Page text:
No Division Title

Hopes of catching the Yankees were pretty much dashed last night as the Red Sox lost to the Devil Rays 9-4 and the Twins laid down to the Yankees in a doubleheader. Pedro Martinez struggled mightily once again, prompting concern about the former ace’s health and even psychological state as his postgame comments reflected a loss of confidence. Game stories (they aren’t really game stories, as most of them are all about Pedro.) from Tampa are provided by Bob HohlerJeff HorriganSean McAdamDavid Heuschkel and David Borges.

Even with the loss last night, the big topic was Pedro’s statement that he had been told the night before that he would be the game two starter for the playoffs. He made the comment matter-of-factly, and agreed with the assessment calmly, with apparent humility and without rancor or bitterness. Then, when the shot back to Tom Caron in the studio, Caron said something to the effect that Pedro was obviously very upset over the decision and seething. I didn’t see that. I think it was conjecture on Caron’s put based on what we know about Pedro, but I’m uncomfortable with speculating what someone’s thoughts are and the insinuation that they’re saying one thing and thinking another. Caron and Dennis Eckersley went on to say that perhaps Pedro’s poor outing was also based on him getting the news last night about being the number two guy. Again…given Pedro’s struggles the last month, I don’t know if I would go so far as to say the reason for his performance last night was anger and bitterness. Something is wrong with Martinez. But, the media is all about generating controversy and this number one/number two starter thing has had legs and talk shows and hosts are going to milk it for all it’s worth.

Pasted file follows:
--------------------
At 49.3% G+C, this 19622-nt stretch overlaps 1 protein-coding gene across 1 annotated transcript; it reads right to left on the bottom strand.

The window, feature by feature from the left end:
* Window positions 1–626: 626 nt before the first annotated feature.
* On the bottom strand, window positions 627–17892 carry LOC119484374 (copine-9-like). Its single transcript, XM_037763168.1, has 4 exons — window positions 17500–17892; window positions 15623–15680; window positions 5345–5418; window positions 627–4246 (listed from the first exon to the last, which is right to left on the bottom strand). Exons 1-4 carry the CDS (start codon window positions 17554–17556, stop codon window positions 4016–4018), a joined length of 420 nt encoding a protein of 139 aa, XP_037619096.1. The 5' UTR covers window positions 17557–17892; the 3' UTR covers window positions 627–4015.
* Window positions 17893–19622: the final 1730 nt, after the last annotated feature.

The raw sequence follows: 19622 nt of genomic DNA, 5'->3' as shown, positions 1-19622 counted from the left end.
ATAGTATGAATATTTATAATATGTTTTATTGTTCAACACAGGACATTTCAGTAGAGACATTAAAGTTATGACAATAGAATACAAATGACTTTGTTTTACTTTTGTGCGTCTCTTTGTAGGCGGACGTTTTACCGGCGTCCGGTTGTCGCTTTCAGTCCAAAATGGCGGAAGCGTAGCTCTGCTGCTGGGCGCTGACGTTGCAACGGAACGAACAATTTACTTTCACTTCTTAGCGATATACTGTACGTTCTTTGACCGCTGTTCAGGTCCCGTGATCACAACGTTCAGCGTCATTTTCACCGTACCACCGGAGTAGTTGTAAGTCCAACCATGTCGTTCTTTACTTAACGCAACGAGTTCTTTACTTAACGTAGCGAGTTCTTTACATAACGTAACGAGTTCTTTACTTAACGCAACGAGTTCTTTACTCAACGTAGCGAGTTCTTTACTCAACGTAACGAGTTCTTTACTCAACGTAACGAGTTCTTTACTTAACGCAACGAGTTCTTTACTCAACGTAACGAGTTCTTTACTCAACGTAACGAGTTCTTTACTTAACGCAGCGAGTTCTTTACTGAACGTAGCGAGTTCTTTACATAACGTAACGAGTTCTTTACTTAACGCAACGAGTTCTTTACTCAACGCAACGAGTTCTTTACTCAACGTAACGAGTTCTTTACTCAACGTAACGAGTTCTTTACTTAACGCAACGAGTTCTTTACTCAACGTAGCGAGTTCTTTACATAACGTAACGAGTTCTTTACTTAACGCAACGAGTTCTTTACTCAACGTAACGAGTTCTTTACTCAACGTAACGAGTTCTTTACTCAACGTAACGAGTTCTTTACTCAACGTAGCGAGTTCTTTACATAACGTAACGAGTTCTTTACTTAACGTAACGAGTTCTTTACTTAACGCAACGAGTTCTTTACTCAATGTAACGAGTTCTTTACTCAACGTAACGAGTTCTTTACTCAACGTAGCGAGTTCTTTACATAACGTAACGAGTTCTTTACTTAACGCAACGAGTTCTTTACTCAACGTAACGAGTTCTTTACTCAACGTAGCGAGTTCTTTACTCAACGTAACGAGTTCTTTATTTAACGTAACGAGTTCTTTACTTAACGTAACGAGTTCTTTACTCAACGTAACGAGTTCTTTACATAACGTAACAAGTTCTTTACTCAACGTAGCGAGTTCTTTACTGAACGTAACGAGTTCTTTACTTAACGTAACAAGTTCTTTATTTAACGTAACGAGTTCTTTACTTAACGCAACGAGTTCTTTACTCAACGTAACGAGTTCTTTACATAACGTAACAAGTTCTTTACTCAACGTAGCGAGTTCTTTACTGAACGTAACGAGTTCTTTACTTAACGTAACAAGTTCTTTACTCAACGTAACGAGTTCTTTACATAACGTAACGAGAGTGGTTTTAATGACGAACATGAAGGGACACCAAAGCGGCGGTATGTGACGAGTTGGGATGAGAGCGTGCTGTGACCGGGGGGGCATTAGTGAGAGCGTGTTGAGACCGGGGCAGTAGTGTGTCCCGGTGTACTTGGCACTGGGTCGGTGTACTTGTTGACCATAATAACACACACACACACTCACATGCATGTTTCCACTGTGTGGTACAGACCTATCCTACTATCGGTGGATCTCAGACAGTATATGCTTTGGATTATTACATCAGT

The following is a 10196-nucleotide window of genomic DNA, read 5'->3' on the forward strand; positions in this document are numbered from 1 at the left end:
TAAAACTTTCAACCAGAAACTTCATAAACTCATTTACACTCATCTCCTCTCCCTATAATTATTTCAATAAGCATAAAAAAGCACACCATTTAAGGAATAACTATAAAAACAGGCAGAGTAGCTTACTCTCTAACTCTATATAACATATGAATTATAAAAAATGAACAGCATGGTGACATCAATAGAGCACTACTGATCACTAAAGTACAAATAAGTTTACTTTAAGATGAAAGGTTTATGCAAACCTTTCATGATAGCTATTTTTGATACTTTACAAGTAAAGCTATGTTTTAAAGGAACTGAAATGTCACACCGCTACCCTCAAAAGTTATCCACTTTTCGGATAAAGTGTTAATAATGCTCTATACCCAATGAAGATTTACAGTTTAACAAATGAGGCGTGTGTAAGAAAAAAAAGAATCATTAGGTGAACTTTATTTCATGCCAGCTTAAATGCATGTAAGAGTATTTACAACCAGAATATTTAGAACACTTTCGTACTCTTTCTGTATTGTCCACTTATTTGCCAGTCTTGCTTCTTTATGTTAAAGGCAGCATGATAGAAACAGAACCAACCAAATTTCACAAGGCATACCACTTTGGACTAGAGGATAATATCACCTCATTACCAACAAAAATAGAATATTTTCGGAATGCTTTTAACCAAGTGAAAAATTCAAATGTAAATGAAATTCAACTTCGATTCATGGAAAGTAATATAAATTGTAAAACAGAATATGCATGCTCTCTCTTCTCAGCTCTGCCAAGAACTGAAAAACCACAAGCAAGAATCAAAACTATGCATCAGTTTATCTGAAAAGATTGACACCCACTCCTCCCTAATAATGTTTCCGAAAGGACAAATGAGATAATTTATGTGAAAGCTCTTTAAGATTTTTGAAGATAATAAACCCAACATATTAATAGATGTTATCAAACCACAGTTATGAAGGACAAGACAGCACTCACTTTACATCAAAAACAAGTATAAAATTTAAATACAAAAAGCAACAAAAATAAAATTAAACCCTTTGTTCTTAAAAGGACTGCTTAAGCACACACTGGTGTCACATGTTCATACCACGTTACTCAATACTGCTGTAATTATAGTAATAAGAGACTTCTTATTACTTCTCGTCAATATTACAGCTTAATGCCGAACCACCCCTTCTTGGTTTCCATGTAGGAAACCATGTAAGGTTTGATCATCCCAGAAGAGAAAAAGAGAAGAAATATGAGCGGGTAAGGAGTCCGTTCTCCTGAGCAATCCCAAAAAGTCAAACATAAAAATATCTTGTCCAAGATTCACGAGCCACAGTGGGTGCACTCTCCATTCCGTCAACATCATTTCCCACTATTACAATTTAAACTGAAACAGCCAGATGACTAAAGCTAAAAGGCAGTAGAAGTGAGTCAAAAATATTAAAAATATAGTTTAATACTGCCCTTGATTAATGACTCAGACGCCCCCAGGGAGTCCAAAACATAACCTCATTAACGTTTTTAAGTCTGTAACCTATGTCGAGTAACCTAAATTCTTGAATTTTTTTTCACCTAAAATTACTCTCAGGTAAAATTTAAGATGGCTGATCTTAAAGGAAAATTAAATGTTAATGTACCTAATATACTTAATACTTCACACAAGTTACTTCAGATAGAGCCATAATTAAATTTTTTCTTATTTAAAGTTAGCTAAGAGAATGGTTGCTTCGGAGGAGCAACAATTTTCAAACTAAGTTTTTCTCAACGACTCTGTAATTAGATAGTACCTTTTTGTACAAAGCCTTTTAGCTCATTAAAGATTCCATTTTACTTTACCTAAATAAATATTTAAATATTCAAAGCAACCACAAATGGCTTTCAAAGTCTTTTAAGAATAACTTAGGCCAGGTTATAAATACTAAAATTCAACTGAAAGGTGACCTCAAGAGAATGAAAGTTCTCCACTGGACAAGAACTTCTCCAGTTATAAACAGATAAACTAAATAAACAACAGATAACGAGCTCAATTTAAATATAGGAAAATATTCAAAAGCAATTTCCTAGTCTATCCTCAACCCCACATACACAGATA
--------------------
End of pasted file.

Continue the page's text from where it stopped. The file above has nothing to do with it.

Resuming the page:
Gordon Edes looks at a humble Pedro, contemplating his place on the team, in the game and what his future holds. Tony Massarotti obviously subscribes to the theory in the above paragraph, as he says Pedro was sulking on the mound and after the game and generally acting insulted. David Borges has a look at Bronson Arroyo, who could be tapped as the number three starter for the postseason. Steve Buckley (subscription only) has a Red Sox “source” who tells him the team is not happy with Derek Lowe, insinuating that the pitcher perhaps did a little too much celebrating after the postseason clincher. Joe Haggerty has a good look at Boston’s “Orlando connection” Johnny Damon and Mark Bellhorn, who grew up within 15 minutes of each other in Orlando. John Tomase responds to a readers question about whether Kevin Millar is a leader. Jeff Sullivan thinks that Theo Epstein is really managing the Red Sox and that Terry Francona is just his puppet. Massarotti talks to a couple of former Expos players about the team moving. Ron Chimelis says the wildcard celebration was overdone and inappropriate.

Hohler’s notebook looks at Schilling getting the nod as the game one playoff starter. Horrigan’s notebook and McAdam’s notebook both have Pedro being “positive” that he and the Red Sox can reach a deal on a new contract. Borges’ notebook looks at Tim Wakefield getting the start tomorrow night, but nothing is certain beyond that point.

Nick Cafardo says the Patriots still have plenty of motivation heading into Buffalo for this Sunday’s game with the Bills. Last year’s season opener is still fresh in their minds. Michael Parente has a look at the Bills defense and what the Patriots might be doing to counter it. Mike Reiss says that on offense, the Bills are likely to employ plenty of trick plays. Tom E Curran says that the Bills fans are growing impatient with the club. Michael Felger looks at Drew Bledsoe and difficult time he’s having in Buffalo. Alan Greenberg has a more in-depth article on the same topic, chronicling Drew’s downward decent since the midway point of the 2002 season. Hector Longo also has a piece on Bledsoe. Steve Conroy says last year’s game in Buffalo still haunts Tom Brady. Chris Kennedy notes that the Patriots will be all business with the Bills.